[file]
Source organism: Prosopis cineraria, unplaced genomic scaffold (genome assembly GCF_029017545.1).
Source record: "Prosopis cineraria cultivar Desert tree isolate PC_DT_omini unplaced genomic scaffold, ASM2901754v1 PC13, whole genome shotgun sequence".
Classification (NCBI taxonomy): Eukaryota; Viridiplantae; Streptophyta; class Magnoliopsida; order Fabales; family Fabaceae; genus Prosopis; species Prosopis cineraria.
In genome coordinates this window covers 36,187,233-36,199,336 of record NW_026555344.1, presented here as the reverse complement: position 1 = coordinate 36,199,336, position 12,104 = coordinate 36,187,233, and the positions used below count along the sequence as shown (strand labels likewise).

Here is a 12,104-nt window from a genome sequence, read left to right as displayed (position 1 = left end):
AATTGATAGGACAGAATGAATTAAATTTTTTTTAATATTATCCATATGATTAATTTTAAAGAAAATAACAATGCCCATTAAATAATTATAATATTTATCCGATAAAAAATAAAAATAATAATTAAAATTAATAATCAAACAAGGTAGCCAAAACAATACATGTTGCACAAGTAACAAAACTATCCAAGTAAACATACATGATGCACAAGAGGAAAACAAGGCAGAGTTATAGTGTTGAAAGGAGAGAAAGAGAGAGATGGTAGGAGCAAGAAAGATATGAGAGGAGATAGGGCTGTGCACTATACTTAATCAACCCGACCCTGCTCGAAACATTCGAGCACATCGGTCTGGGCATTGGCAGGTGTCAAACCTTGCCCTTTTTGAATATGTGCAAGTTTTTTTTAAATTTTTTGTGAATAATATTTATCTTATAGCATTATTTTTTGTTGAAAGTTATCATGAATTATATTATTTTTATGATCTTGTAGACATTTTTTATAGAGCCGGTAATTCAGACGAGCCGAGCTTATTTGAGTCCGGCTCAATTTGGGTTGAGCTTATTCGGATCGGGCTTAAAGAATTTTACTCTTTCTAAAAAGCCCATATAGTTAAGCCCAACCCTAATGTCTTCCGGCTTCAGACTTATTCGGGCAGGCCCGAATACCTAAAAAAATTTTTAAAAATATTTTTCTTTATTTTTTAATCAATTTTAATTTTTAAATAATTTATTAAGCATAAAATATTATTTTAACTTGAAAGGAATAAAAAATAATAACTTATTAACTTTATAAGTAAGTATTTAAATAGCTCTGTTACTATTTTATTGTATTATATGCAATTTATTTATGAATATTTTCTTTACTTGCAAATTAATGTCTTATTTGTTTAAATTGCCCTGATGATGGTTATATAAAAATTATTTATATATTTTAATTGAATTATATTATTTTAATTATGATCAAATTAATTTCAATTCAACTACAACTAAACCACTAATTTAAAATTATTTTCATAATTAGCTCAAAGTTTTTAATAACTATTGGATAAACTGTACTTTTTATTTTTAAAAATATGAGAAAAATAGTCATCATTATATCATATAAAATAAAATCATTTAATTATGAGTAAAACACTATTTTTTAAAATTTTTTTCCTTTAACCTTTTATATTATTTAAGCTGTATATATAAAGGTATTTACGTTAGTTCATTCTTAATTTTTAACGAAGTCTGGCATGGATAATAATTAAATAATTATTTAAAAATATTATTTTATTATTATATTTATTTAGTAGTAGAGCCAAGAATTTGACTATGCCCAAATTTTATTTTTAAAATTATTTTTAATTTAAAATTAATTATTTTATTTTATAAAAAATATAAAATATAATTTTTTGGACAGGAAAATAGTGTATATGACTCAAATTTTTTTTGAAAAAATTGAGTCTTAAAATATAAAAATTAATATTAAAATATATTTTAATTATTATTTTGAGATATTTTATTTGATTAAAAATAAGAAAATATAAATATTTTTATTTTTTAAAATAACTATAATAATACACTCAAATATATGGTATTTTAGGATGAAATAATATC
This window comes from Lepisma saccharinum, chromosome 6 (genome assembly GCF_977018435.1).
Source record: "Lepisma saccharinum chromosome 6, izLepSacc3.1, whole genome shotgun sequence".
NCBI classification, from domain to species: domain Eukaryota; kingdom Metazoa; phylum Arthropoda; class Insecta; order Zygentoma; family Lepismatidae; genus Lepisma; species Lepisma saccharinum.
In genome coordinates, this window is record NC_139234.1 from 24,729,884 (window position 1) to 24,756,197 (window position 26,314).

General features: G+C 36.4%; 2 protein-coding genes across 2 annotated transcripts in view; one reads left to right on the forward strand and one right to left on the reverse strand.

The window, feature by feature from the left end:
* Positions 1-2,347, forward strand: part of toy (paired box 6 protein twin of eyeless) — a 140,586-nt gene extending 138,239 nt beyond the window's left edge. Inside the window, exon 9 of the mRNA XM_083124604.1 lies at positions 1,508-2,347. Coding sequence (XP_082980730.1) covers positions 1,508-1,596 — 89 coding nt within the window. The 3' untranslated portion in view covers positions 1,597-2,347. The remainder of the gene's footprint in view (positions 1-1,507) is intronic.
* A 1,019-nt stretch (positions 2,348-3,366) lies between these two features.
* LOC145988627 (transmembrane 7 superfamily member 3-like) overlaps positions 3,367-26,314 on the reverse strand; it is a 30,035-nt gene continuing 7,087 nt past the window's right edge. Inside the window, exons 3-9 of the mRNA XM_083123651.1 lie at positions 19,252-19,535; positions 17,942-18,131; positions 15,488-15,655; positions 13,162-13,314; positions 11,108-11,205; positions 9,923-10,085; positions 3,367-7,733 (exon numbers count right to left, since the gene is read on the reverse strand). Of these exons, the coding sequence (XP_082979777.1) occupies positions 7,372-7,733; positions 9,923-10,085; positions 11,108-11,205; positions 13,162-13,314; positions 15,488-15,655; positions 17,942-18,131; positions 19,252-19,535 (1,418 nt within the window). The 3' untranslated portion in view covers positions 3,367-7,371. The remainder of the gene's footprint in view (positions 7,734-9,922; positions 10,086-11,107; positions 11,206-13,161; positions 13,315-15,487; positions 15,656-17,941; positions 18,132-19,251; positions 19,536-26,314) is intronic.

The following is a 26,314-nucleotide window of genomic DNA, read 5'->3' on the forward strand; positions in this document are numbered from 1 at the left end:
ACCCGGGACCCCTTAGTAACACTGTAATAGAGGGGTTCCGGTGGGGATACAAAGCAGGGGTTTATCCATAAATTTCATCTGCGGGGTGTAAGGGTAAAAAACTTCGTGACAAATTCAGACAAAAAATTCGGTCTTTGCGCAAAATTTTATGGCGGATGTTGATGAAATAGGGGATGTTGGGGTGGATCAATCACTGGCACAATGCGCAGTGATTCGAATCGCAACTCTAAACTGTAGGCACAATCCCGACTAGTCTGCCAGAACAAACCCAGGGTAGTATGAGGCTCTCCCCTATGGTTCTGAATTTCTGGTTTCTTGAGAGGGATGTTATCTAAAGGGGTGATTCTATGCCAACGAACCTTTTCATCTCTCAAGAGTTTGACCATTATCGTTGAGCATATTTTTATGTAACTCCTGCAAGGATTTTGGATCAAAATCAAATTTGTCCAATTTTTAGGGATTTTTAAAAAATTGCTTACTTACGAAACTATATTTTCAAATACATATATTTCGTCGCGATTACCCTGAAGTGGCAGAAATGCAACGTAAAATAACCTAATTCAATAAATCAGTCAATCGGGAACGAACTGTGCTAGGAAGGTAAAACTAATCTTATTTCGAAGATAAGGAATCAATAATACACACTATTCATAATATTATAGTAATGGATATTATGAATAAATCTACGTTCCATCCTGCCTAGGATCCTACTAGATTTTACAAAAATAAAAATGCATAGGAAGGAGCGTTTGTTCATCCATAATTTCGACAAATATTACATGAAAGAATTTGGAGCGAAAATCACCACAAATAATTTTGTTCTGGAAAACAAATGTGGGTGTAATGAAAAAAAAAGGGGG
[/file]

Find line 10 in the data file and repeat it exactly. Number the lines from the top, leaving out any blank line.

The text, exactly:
In genome coordinates, this window is record NC_139234.1 from 24,729,884 (window position 1) to 24,756,197 (window position 26,314).